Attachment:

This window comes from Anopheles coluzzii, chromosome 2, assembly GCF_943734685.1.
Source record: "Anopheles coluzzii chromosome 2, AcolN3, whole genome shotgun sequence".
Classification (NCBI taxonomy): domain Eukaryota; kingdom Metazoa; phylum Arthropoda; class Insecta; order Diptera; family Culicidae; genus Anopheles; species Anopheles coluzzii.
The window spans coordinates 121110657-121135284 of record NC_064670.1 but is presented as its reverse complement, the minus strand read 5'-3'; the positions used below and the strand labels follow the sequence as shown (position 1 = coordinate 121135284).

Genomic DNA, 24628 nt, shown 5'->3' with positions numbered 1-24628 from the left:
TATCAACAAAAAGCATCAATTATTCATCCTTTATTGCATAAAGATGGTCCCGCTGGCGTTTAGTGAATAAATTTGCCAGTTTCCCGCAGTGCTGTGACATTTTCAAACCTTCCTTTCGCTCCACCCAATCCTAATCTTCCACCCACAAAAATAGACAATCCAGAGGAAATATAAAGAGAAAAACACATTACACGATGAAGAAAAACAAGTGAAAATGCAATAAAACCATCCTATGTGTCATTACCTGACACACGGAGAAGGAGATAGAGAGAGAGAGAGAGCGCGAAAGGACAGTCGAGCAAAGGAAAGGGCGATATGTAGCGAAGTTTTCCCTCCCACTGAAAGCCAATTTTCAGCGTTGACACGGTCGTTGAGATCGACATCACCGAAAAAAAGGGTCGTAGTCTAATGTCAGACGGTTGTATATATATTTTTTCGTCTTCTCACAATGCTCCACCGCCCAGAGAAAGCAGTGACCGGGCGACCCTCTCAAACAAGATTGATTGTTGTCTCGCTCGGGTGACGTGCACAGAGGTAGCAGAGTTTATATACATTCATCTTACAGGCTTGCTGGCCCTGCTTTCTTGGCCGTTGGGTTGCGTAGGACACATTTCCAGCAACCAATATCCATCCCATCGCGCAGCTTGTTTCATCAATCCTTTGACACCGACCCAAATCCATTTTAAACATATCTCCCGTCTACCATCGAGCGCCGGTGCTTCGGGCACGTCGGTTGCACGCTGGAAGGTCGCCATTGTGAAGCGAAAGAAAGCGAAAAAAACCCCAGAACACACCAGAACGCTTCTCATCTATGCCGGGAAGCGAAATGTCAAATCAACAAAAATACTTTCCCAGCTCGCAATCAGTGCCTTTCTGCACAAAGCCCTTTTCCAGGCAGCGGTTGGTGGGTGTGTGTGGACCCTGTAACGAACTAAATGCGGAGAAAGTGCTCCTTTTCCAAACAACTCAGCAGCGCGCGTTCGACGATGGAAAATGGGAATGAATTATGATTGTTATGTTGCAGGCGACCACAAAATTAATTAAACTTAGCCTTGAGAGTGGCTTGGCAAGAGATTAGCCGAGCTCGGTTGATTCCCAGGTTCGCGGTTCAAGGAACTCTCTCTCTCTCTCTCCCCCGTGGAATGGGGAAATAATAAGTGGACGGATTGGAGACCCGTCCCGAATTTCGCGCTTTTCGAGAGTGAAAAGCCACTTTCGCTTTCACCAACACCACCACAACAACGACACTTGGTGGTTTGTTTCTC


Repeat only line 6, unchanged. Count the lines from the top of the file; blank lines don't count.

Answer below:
TATCAACAAAAAGCATCAATTATTCATCCTTTATTGCATAAAGATGGTCCCGCTGGCGTTTAGTGAATAAATTTGCCAGTTTCCCGCAGTGCTGTGACATTTTCAAACCTTCCTTTCGCTCCACCCAATCCTAATCTTCCACCCACAAAAATAGACAATCCAGAGGAAATATAAAGAGAAAAACACATTACACGATGAAGAAAAACAAGTGAAAATGCAATAAAACCATCCTATGTGTCATTACCTGACACACGGAGAAGGAGATAGAGAGAGAGAGAGAGCGCGAAAGGACAGTCGAGCAAAGGAAAGGGCGATATGTAGCGAAGTTTTCCCTCCCACTGAAAGCCAATTTTCAGCGTTGACACGGTCGTTGAGATCGACATCACCGAAAAAAAGGGTCGTAGTCTAATGTCAGACGGTTGTATATATATTTTTTCGTCTTCTCACAATGCTCCACCGCCCAGAGAAAGCAGTGACCGGGCGACCCTCTCAAACAAGATTGATTGTTGTCTCGCTCGGGTGACGTGCACAGAGGTAGCAGAGTTTATATACATTCATCTTACAGGCTTGCTGGCCCTGCTTTCTTGGCCGTTGGGTTGCGTAGGACACATTTCCAGCAACCAATATCCATCCCATCGCGCAGCTTGTTTCATCAATCCTTTGACACCGACCCAAATCCATTTTAAACATATCTCCCGTCTACCATCGAGCGCCGGTGCTTCGGGCACGTCGGTTGCACGCTGGAAGGTCGCCATTGTGAAGCGAAAGAAAGCGAAAAAAACCCCAGAACACACCAGAACGCTTCTCATCTATGCCGGGAAGCGAAATGTCAAATCAACAAAAATACTTTCCCAGCTCGCAATCAGTGCCTTTCTGCACAAAGCCCTTTTCCAGGCAGCGGTTGGTGGGTGTGTGTGGACCCTGTAACGAACTAAATGCGGAGAAAGTGCTCCTTTTCCAAACAACTCAGCAGCGCGCGTTCGACGATGGAAAATGGGAATGAATTATGATTGTTATGTTGCAGGCGACCACAAAATTAATTAAACTTAGCCTTGAGAGTGGCTTGGCAAGAGATTAGCCGAGCTCGGTTGATTCCCAGGTTCGCGGTTCAAGGAACTCTCTCTCTCTCTCTCCCCCGTGGAATGGGGAAATAATAAGTGGACGGATTGGAGACCCGTCCCGAATTTCGCGCTTTTCGAGAGTGAAAAGCCACTTTCGCTTTCACCAACACCACCACAACAACGACACTTGGTGGTTTGTTTCTC